In 2008, Hannah Khalil ducked into the National Portrait Gallery in London to visit the cafe, which has a beautiful view. It was only by chance that she walked through an exhibition devoted to Victorian women and that an image caught her eye: that of Gertrude Bell, a British Arabist and explorer.
“I just thought: ‘I don’t know who that is,’” Khalil says.
The Irish-Palestinian playwright, whose previous works include The Scar Test, about female detention in Britain, was amazed by Bell's extensive travels through the Middle East, in which she learnt to speak several languages and founded Baghdad Antiquities Museum, which became the National Museum of Iraq. A decade later, Khalil's play, based on the explorer and her work, A Museum in Baghdad, is being staged by the Royal Shakespeare Company. It opens at Stratford-upon-Avon's Swan Theatre on Friday, October 11, for a three-month run.
While Bell was a trailblazer, eschewing comfortable Victorian society to mount perilous expeditions across much of modern-day Syria and Iraq, ingratiating herself into various tribes and overseeing archeological discoveries, Khalil doesn’t see her as a rebel. She summed up her approach by writing this line: “The only way to change things … is to hide in plain sight. Fit in to the structures that exist.”
What began as a pure Bell biopic took a dramatic turn years ago when Khalil attended a talk arranged by the Arab British Centre in London featuring the late Lamia Al Ghailani. The Baghdad-born archaeologist was a central force in reviving Bell's museum after it was looted during the Gulf War.
“She went through lots of images of looted objects – she showed us some that had been destroyed, some that had been returned – and I was completely blown away,” Khalil recalls. “And then she ended with a slide, an image of a man, and she said ‘this is the caretaker of the museum. I always end my talks with an image of him because it feels like he has always been there and he will always be there’.”
Khalil had a light bulb moment: her play was about the Iraq museum, not Bell. She created a fictional character loosely based on Al Ghailani named Ghalia Hussein, also an Iraqi archaeologist, who leaves in the 1990s for Britain and returns to help after the war.
As for Bell, played by the British actress Emma Fielding, Khalil would focus on her efforts to open the museum during Iraq’s infancy in 1926, the year of her death. By condensing the decades between the two women, Khalil illustrates that what they seek is the same: unity and nationhood, a sense of renewal through the museum and its treasures and an answer to the lingering question “where is home”? Ghalia “has the same sort of quandary that Gertrude had”, Khalil says. “She very much feels like she loves Iraq and belongs there, but very much feels close to her family in the UK.”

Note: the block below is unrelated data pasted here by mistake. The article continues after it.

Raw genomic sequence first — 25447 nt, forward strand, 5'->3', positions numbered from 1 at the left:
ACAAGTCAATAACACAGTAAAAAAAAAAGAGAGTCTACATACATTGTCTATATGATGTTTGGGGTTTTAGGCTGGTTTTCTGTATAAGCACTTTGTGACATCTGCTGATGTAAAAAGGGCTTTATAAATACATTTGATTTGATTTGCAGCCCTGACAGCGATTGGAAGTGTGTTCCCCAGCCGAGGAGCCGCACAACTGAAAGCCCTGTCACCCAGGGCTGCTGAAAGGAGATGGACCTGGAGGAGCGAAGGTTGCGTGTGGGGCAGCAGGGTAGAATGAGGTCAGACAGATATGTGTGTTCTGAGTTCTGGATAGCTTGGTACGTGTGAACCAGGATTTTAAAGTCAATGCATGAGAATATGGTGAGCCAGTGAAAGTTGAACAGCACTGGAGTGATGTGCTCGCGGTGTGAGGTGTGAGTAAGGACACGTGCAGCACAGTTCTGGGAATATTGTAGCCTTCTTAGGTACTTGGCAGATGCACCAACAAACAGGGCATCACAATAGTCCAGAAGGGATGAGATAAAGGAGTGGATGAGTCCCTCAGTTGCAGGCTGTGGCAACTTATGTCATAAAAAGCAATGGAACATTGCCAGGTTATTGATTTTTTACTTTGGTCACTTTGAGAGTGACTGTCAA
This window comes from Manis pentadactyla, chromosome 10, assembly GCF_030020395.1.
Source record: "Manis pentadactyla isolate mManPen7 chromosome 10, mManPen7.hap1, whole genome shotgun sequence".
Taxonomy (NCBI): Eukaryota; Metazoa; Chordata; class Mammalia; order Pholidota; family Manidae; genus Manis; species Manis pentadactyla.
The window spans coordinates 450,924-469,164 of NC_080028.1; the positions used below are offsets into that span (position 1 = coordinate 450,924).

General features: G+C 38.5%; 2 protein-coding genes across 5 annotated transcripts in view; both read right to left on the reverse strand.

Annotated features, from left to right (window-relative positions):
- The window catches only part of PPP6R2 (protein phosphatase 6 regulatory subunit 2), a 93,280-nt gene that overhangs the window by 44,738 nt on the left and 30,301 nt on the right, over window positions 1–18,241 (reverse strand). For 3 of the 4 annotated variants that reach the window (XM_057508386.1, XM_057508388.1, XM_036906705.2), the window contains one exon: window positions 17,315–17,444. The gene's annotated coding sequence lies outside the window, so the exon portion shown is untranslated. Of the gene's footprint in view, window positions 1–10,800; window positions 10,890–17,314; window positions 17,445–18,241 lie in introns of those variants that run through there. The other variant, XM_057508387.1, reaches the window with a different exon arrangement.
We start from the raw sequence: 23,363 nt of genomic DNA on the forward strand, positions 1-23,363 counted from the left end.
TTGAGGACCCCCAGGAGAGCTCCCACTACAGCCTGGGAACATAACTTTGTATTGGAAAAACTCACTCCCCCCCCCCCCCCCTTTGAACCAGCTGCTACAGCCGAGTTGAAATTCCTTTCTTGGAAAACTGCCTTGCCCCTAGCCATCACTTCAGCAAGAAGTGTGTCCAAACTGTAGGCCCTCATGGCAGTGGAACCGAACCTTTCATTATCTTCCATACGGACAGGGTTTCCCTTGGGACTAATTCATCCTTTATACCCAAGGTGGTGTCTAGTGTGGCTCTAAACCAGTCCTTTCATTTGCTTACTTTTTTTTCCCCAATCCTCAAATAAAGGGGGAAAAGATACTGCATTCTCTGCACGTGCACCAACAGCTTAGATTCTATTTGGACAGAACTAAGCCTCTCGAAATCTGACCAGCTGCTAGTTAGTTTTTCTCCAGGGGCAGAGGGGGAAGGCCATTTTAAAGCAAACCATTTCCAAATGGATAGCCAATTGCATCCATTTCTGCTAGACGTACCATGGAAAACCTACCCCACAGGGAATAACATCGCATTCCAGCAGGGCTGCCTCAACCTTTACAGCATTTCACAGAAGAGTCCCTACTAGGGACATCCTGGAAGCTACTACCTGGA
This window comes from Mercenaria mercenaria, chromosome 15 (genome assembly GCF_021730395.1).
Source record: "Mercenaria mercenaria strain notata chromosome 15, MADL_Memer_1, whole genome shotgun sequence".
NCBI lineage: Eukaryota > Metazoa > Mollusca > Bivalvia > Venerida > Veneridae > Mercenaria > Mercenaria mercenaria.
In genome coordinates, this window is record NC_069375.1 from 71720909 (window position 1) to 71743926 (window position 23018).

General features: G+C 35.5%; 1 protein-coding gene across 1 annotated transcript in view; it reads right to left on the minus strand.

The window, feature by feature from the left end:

Ghalia, played by British actress Rendah Heywood, also has her authenticity and motives called into question by other Iraqis when she returns, a situation with which Khalil is all too familiar. "Because I'm mixed heritage, I'm never Palestinian enough for everybody," says Khalil, who spent her childhood in Dubai. She also likes to undercut what a white western audience expects to see when watching an Arab production – the ensemble features a demure woman of colour as an American soldier and a hijab-wearing Iraqi woman who is the opposite of the meek and subservient stereotype.
“She is really feisty,” Khalil says, “much more recognisable in women in my family and women in my life.”
When Khalil started her research, she wanted to dislike Bell, who was overshadowed in history by her contemporary, T E Lawrence, and overlooked by '70s feminists, perhaps because of her anti-suffrage stance. That was because "she's a colonialist who went into the Middle East and drew up lines", Khalil says. But a closer look at the vast archive of letters and diaries that Bell left behind demonstrates not only her depth of knowledge and advocacy for the tribes she learnt to communicate with, but the complexity of the overall situation. "She wasn't a blow-in," says Khalil. "She wasn't someone who turned up and then, when it didn't work, went away again."
At one point several years ago, when she was still in the midst of writing, Khalil learnt that not one but two biopics of Bell's life were planned – one to be directed by Werner Herzog and the other by Ridley Scott. "I was dispirited because I thought it would be really great if [mine] were to come out then," she recalls. "But the older I get, the more I believe everything finds its moment."
Now feels like a perfect one: Erica Whyman, who directs A Museum in Baghdad, is also the company's deputy artistic director and curated the coming season. Her other choices are Shakespeare's King John and Juliet Gilkes Romero's The Whip, which examines the UK's abolition of the slave trade. It's the first time the RSC has put on two new plays in one season both by women from ethnic minority backgounds. Khalil, who has a tendency to explore her fascination with cultural identity through her work, finds it fitting.
“The whole season is about what makes a nation and how do we make a nation,” she says, “and what brings us together and what divides us. And at this particular political moment, it couldn’t be more prescient.”
A Museum in Baghdad by Hannah Khalil and directed by Erica Whyman runs at the Swan Theatre, Stratford-upon-Avon, England, from Friday, October 11 to January 25, 2020. Details at rsc.org.uk